Responses to environmental cues synchronize reproduction of higher plants to the changing seasons. The genetic basis of these responses has been intensively studied in the Brassicaceae. The MADS-domain transcription factor FLOWERING LOCUS C (FLC) plays a central role in the regulatory network that controls flowering of Arabidopsis thaliana in response to seasonal cues. FLC blocks flowering until its transcription is stably repressed by extended exposure to low temperatures in autumn or winter and, therefore, FLC activity is assumed to limit flowering to spring. Recent reviews describe the complex epigenetic mechanisms responsible for FLC repression in cold. We focus on the gene regulatory networks controlled by FLC and how they influence floral transition. Genome-wide approaches determined the in vivo target genes of FLC and identified those whose transcription changes during vernalization or in flc mutants. We describe how studying FLC targets such as FLOWERING LOCUS T, SQUAMOSA PROMOTER BINDING PROTEIN-LIKE 15, and TARGET OF FLC AND SVP 1 can explain different flowering behaviours in response to vernalization and other environmental cues, and help define mechanisms by which FLC represses gene transcription. Elucidating the gene regulatory networks controlled by FLC provides access to the developmental and physiological mechanisms that regulate floral transition.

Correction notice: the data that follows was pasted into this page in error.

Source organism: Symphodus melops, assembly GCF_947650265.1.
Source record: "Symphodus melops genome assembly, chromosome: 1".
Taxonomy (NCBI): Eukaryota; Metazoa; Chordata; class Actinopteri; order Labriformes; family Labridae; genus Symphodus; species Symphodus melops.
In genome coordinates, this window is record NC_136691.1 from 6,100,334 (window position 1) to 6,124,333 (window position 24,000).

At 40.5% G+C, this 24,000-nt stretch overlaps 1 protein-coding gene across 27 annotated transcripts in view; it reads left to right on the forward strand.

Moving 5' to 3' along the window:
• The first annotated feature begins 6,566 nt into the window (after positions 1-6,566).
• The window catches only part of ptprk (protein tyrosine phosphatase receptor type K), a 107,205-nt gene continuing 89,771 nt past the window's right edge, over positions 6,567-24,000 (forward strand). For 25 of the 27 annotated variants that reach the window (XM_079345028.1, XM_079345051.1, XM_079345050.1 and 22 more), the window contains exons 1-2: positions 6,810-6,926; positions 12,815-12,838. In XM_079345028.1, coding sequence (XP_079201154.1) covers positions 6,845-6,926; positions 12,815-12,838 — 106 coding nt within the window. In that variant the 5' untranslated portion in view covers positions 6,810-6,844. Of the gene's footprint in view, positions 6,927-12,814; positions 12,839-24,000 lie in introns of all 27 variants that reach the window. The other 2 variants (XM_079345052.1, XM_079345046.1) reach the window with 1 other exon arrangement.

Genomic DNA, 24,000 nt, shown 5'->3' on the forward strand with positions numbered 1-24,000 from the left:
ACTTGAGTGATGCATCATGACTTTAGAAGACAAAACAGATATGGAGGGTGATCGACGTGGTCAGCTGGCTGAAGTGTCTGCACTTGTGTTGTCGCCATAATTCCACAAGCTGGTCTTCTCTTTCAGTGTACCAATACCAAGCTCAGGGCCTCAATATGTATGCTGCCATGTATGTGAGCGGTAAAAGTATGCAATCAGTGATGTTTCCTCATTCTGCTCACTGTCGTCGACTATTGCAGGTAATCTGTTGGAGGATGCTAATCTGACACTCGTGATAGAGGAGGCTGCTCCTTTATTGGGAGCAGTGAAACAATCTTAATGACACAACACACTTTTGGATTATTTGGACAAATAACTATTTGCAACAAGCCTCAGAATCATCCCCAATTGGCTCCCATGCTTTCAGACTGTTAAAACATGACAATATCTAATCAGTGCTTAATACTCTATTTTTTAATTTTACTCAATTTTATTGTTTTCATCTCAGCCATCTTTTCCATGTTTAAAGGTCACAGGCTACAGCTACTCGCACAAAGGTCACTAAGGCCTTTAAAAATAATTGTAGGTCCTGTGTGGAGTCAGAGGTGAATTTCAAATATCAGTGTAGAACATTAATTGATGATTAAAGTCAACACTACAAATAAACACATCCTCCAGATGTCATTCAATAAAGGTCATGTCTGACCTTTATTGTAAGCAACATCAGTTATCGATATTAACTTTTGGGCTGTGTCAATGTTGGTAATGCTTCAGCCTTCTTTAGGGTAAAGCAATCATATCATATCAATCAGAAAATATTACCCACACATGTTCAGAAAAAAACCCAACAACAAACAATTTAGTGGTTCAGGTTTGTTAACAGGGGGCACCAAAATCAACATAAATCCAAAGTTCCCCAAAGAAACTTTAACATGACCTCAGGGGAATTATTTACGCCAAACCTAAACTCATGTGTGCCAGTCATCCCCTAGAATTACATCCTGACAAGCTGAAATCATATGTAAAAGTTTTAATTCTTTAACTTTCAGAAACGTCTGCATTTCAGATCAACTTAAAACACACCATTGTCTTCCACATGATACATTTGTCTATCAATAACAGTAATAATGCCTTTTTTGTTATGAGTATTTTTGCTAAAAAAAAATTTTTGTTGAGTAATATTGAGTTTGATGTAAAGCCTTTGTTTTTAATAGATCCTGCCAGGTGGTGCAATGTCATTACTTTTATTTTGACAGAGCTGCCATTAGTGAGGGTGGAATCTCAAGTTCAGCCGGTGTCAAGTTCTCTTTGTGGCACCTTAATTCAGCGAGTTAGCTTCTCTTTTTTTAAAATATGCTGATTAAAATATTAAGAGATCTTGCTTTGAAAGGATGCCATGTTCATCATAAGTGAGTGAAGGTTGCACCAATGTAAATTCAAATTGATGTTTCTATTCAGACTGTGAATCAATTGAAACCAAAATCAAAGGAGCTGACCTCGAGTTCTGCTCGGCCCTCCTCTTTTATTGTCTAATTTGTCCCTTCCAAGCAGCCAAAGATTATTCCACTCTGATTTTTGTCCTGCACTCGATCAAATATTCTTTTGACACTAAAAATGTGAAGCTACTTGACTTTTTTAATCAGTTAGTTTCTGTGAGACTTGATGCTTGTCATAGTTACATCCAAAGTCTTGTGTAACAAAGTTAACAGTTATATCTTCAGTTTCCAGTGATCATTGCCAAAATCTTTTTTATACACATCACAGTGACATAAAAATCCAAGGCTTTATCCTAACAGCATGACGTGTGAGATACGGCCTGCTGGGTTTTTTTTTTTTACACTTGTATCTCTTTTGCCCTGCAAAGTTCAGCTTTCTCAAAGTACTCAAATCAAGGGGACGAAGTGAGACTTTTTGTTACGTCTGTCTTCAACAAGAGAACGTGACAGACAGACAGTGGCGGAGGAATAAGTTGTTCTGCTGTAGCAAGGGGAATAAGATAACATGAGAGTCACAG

Keywords: FT; SQUAMOSA PROMOTER BINDING PROTEIN-LIKE 15; SUPPRESSOR OF OVEREXPRESSION OF CONSTANS 1; FLOWERING LOCUS C; Floral transition; MADS-domain; vernalization.
© The Author(s) 2020. Published by Oxford University Press on behalf of the Society for Experimental Biology.